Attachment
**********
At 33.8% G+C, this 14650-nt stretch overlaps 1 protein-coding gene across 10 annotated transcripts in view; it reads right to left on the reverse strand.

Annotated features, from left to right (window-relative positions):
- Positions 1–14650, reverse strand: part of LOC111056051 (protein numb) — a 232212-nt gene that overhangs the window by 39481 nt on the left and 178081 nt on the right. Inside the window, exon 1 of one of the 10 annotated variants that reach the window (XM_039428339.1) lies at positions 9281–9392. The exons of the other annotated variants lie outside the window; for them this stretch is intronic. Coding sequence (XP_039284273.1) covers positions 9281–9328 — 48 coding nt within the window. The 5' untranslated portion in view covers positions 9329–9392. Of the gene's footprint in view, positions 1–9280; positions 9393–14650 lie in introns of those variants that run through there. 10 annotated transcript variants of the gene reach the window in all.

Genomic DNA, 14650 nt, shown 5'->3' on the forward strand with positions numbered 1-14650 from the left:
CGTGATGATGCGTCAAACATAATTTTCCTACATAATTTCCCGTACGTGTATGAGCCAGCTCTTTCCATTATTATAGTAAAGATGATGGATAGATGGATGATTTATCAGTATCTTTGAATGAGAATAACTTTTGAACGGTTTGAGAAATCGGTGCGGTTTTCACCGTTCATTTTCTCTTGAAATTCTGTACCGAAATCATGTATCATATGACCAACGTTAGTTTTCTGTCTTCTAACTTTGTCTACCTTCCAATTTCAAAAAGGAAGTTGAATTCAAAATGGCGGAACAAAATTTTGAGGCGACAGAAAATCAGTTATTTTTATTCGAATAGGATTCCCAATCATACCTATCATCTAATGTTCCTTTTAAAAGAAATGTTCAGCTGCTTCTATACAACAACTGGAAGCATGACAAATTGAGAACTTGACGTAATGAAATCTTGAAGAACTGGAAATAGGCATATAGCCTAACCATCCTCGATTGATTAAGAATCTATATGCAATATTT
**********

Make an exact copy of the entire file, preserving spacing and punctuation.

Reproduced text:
At 33.8% G+C, this 14650-nt stretch overlaps 1 protein-coding gene across 10 annotated transcripts in view; it reads right to left on the reverse strand.

Annotated features, from left to right (window-relative positions):
- Positions 1–14650, reverse strand: part of LOC111056051 (protein numb) — a 232212-nt gene that overhangs the window by 39481 nt on the left and 178081 nt on the right. Inside the window, exon 1 of one of the 10 annotated variants that reach the window (XM_039428339.1) lies at positions 9281–9392. The exons of the other annotated variants lie outside the window; for them this stretch is intronic. Coding sequence (XP_039284273.1) covers positions 9281–9328 — 48 coding nt within the window. The 5' untranslated portion in view covers positions 9329–9392. Of the gene's footprint in view, positions 1–9280; positions 9393–14650 lie in introns of those variants that run through there. 10 annotated transcript variants of the gene reach the window in all.

Genomic DNA, 14650 nt, shown 5'->3' on the forward strand with positions numbered 1-14650 from the left:
CGTGATGATGCGTCAAACATAATTTTCCTACATAATTTCCCGTACGTGTATGAGCCAGCTCTTTCCATTATTATAGTAAAGATGATGGATAGATGGATGATTTATCAGTATCTTTGAATGAGAATAACTTTTGAACGGTTTGAGAAATCGGTGCGGTTTTCACCGTTCATTTTCTCTTGAAATTCTGTACCGAAATCATGTATCATATGACCAACGTTAGTTTTCTGTCTTCTAACTTTGTCTACCTTCCAATTTCAAAAAGGAAGTTGAATTCAAAATGGCGGAACAAAATTTTGAGGCGACAGAAAATCAGTTATTTTTATTCGAATAGGATTCCCAATCATACCTATCATCTAATGTTCCTTTTAAAAGAAATGTTCAGCTGCTTCTATACAACAACTGGAAGCATGACAAATTGAGAACTTGACGTAATGAAATCTTGAAGAACTGGAAATAGGCATATAGCCTAACCATCCTCGATTGATTAAGAATCTATATGCAATATTT